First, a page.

Sunday, December 27, 2009

More Malstrom

I hate to turn this blog into some sort of Malstrom shrine, but this guy continually amazes me. For starters, on Christmas Day, he got so bent out of shape due to 'green' packaging that he declared the 'last blog entry.' Today, however, he's admitted that he'll continue his blog, though with a little less pro-Nintendo stance.

Perhaps most interesting of all, Today's post is an e-mail in which the mailer says to Malstrom "you’ve become the last bit of sanity on the complete internet," and begs him to continue the Blog. In his response, Malstrom links to a GAF thread in which virtually every other post calls him insane (with no reason for the assertion, mind you.) And in one hilarious post, one member said "Just ignore the dude, he'll go away eventually." Of course he will, like the Wii will 'go away eventually.' It's really funny how people are reacting to this the same way that they reacted when the Wii sales dropped; All sorts of glee.

Personally, I'm glad that he's decided to continue his blog, and hope that he continues, if only to keep giving these people the slaps in the faces that they deserve.

Monday, December 14, 2009

The Chupaquesadilla

Unfortunately, I am out of bacon, so today's food experiment will have to without. I have, however, tried it with bacon, and rest assured, it is delicious.

Fans of a certain webcomic may partially recognize the name of today's experiment: namely, the Chupaqueso.

I have taken it one step further than simple melted cheese with a fried cheese shell, however, and wrapped the whole thing in a tortilla shell. It's somewhat like a quesadilla, somewhat a Chupaqueso, therefore, I give you the Chupaquesadilla.

Yes, it is a mouthful.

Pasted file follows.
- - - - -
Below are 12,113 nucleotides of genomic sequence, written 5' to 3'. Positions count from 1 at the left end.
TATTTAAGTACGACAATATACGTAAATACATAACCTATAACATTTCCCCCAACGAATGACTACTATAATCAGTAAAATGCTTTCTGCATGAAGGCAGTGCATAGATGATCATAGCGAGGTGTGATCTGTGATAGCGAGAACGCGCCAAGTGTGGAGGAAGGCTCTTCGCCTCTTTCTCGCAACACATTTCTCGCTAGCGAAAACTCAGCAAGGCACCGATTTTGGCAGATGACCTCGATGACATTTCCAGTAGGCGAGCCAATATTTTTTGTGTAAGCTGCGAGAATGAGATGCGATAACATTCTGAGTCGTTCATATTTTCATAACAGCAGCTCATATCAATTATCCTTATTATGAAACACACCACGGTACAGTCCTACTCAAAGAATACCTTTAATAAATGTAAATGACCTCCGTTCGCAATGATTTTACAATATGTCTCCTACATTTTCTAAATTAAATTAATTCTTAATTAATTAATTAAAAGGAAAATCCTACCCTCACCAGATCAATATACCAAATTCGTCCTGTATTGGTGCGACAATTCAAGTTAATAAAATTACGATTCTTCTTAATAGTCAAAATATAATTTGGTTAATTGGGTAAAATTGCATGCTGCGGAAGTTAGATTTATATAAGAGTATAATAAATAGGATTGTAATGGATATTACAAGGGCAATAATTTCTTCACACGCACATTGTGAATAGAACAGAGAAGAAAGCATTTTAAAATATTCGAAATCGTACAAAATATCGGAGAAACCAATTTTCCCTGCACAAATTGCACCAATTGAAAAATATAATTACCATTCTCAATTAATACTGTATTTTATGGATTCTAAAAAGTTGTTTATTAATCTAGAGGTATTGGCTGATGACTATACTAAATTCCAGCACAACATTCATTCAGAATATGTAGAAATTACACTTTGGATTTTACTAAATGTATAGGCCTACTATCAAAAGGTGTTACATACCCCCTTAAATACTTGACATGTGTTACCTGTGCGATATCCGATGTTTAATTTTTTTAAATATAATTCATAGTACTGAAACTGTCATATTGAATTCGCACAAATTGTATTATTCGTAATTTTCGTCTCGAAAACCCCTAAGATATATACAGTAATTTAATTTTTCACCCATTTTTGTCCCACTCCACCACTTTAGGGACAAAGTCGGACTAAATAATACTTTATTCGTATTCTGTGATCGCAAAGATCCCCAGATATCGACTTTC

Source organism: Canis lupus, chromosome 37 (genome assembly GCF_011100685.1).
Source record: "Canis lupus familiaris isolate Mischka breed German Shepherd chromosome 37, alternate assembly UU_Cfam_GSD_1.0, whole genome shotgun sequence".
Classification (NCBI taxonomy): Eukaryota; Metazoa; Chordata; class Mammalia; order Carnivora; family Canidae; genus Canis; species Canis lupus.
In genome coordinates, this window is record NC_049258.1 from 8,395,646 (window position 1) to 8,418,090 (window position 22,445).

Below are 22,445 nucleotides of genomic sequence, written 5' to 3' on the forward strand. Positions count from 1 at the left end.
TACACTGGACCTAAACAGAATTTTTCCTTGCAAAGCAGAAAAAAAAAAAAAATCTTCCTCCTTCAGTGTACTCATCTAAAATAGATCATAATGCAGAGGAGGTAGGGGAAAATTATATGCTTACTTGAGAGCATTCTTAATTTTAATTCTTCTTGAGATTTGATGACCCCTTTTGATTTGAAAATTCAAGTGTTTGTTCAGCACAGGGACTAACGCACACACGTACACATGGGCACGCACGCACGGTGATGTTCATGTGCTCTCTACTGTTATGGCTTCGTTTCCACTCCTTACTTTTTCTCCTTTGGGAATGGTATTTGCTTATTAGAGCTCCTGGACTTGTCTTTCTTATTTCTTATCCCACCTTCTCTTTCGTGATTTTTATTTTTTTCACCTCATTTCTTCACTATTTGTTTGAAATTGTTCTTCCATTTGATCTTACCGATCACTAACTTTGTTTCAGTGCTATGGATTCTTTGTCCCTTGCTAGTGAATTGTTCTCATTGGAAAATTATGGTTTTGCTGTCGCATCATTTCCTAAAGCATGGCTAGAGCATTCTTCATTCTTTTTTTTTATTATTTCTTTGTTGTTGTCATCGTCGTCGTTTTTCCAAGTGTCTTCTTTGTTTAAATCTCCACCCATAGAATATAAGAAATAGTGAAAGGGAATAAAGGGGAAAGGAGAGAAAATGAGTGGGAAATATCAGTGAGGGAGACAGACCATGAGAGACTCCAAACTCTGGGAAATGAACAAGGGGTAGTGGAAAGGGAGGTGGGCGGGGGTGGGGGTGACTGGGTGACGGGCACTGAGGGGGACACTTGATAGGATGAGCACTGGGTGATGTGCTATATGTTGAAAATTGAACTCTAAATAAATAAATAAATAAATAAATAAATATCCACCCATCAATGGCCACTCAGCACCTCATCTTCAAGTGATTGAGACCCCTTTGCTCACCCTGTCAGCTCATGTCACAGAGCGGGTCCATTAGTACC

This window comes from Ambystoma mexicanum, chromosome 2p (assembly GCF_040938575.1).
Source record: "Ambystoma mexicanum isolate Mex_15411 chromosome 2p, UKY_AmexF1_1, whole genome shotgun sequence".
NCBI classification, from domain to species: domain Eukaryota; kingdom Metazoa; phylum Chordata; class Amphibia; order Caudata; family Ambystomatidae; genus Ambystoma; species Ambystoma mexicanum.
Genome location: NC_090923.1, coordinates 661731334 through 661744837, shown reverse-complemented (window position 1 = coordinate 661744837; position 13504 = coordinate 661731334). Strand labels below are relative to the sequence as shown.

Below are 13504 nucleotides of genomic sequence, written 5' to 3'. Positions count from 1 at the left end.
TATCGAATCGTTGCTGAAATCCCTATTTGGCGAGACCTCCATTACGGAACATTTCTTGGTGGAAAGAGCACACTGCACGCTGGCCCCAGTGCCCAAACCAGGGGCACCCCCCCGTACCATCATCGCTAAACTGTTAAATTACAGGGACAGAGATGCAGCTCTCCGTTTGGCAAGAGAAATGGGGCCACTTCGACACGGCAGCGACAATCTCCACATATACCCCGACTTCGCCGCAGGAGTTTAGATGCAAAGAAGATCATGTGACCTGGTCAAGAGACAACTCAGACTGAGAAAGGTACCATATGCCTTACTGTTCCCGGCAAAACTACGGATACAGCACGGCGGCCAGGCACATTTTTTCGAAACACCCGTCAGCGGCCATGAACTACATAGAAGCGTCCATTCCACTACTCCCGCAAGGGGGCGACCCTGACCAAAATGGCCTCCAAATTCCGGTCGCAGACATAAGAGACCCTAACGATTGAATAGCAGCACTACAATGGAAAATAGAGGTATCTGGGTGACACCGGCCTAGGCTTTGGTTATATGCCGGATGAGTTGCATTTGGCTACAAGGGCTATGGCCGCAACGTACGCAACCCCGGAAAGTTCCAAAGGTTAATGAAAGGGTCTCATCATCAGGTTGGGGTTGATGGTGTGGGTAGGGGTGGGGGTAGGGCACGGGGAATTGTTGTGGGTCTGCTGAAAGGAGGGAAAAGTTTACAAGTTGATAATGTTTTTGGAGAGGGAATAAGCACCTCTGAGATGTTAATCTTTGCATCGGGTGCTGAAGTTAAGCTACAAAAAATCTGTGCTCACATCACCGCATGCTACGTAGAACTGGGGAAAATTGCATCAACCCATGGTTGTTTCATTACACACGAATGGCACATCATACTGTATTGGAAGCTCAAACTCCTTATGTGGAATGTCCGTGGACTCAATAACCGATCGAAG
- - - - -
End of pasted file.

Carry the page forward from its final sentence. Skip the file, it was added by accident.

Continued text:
Saturday, December 5, 2009

Violence and Video Games

Funnily enough, this post started out as a reply to a post in one of the forums I go to. In it, I use many arguments which have only come to me as part of reading up on Malsrom's stuff. Seriously, if you haven't already read this guy's stuff, at least his article on birdmen, you owe it to yourself to do so.

Anyway, here's my (revised and expanded) post:

Video games are getting more violent. There isn't really any way around that fact. Does this mean that everyone who plays these games is going to go on a violent rampage, ala The signal?

Probably not.

It is, however, an indication of something different. There is a 'niche' market that like the gratuitous violence and/or sex in video games. The games need to be "Hardcore" just as they see themselves as "Hardcore" gamers. For those of you who've heard of That Guy with the Glasses or specifically Linkara, you'll know what I mean when I say that this 'niche' market, the "Hardcore" gamer is, essentially, "the 90s kid." You all know who I mean, many of you four reading this are probably that guy. The "Hardcore" gamer, the guy who thinks that an "M" rating automatically makes a game good,(and automatically makes any game without an "M" rating inferior.) These are the people who bought a Playstation because it boasted "Mature content" and hate the Nintendo Wii because it's "ruining gaming."